Does The WG-SS Identify All People With Disabilities, And Does It Matter?
The answer to the first question posed in this blog is easy. No, the WG-SS does not identify all people with disabilities. First, there is no gold standard to identify all people with disabilities for all purposes. In a previous blog we discussed, for example, the difference between identifying people with disabilities for monitoring the SDGs versus determining eligibility for specific programs.
But even for the purpose that the WG-SS were developed – to identify people at risk of exclusion because of activity limitations – we know the WG-SS does not capture everyone. To identify all people would require many more than six questions. However, we are limited in the number of questions we can ask, especially on a census where space is very tight.
Space is also an issue on surveys. To disaggregate the SDGs we would like to see all household surveys used for SDG indicator production have the WG-SS on them. The more questions we ask to be put on a survey, the less chance that they will be included because of cost and time constraints. So we must consider diminishing returns. How much extra value will be added for the purpose the WG-SS is intended by adding additional questions?
The Washington Group Extended Set of questions was designed to capture those persons at risk for exclusion that might be missed by the WG-SS. In the table below using data from the US, you can see how adding questions from the WG-ES on upper body difficulties and psycho-social difficulties, two domains omitted from the short set, affects prevalence. Adding these domains does increase the number of people identified, but at the cost of additional questions. For example, in the US, the WG-SS yields a 9.5% prevalence rate, which increases only slightly to 10,0% if the two upper body questions are added from the extended set. It is believed, however, that more people with psycho-social disabilities will be missed by the WG-SS. Some are identified through the communication, cognition, or self-care question, but not all. In the US, 3.6% of the population is identified as having a disability based on the anxiety and depression questions, but 2.1% of the population so identified were also identified by at least one of the WG-SS questions.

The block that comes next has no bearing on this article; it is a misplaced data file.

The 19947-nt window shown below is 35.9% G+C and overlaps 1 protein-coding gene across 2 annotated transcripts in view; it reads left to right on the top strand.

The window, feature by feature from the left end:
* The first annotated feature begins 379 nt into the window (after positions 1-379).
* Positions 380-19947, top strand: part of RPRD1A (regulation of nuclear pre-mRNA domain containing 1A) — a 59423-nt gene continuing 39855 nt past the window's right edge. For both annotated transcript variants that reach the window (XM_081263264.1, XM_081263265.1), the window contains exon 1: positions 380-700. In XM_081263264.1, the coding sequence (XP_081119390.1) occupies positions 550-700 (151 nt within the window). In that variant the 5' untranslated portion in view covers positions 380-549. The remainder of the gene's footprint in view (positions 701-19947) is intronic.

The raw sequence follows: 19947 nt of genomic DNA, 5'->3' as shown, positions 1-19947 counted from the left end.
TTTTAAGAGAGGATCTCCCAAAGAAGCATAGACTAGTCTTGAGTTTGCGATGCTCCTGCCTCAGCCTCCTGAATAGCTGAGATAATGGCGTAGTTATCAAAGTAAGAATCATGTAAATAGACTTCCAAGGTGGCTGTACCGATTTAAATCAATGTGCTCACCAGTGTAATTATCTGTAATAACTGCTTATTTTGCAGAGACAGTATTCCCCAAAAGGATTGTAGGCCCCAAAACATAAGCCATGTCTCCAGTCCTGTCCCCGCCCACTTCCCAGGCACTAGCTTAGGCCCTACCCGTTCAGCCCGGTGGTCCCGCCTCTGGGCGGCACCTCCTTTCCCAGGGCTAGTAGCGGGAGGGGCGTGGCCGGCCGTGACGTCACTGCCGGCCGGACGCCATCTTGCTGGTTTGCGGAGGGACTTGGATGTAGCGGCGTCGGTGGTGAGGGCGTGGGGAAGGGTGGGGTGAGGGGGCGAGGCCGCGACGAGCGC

That means that using only the WG-SS will miss 1.5% of the population that has a psychosocial disability. Of course, only using the WG-SS will mean that the remaining 2.1% of the population that have psychosocial disabilities will not be identified as having that type of disability, but most likely by the cognitive or communication domain.